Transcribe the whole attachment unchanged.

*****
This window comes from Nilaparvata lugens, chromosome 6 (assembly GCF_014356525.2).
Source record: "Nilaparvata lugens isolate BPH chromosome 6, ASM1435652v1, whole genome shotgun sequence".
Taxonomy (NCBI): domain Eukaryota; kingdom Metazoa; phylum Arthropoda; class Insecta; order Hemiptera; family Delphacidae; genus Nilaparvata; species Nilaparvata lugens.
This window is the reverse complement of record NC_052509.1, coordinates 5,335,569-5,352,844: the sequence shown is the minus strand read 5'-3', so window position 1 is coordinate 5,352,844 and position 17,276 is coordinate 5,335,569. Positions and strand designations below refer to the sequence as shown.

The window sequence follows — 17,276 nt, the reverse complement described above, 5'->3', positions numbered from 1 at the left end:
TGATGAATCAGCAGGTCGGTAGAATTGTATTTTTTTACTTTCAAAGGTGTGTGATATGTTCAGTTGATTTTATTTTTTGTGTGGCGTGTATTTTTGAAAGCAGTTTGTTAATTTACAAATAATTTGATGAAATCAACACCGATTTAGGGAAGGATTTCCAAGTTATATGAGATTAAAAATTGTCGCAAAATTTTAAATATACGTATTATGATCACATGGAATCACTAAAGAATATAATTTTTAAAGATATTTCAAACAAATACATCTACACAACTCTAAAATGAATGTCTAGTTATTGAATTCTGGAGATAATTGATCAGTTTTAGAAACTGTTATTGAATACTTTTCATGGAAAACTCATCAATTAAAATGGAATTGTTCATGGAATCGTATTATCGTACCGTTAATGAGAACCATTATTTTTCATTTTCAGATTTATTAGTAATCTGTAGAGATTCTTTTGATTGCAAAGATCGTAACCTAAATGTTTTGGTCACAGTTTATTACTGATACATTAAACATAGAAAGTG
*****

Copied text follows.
This window comes from Nilaparvata lugens, chromosome 6 (assembly GCF_014356525.2).
Source record: "Nilaparvata lugens isolate BPH chromosome 6, ASM1435652v1, whole genome shotgun sequence".
Taxonomy (NCBI): domain Eukaryota; kingdom Metazoa; phylum Arthropoda; class Insecta; order Hemiptera; family Delphacidae; genus Nilaparvata; species Nilaparvata lugens.
This window is the reverse complement of record NC_052509.1, coordinates 5,335,569-5,352,844: the sequence shown is the minus strand read 5'-3', so window position 1 is coordinate 5,352,844 and position 17,276 is coordinate 5,335,569. Positions and strand designations below refer to the sequence as shown.

The window sequence follows — 17,276 nt, the reverse complement described above, 5'->3', positions numbered from 1 at the left end:
TGATGAATCAGCAGGTCGGTAGAATTGTATTTTTTTACTTTCAAAGGTGTGTGATATGTTCAGTTGATTTTATTTTTTGTGTGGCGTGTATTTTTGAAAGCAGTTTGTTAATTTACAAATAATTTGATGAAATCAACACCGATTTAGGGAAGGATTTCCAAGTTATATGAGATTAAAAATTGTCGCAAAATTTTAAATATACGTATTATGATCACATGGAATCACTAAAGAATATAATTTTTAAAGATATTTCAAACAAATACATCTACACAACTCTAAAATGAATGTCTAGTTATTGAATTCTGGAGATAATTGATCAGTTTTAGAAACTGTTATTGAATACTTTTCATGGAAAACTCATCAATTAAAATGGAATTGTTCATGGAATCGTATTATCGTACCGTTAATGAGAACCATTATTTTTCATTTTCAGATTTATTAGTAATCTGTAGAGATTCTTTTGATTGCAAAGATCGTAACCTAAATGTTTTGGTCACAGTTTATTACTGATACATTAAACATAGAAAGTG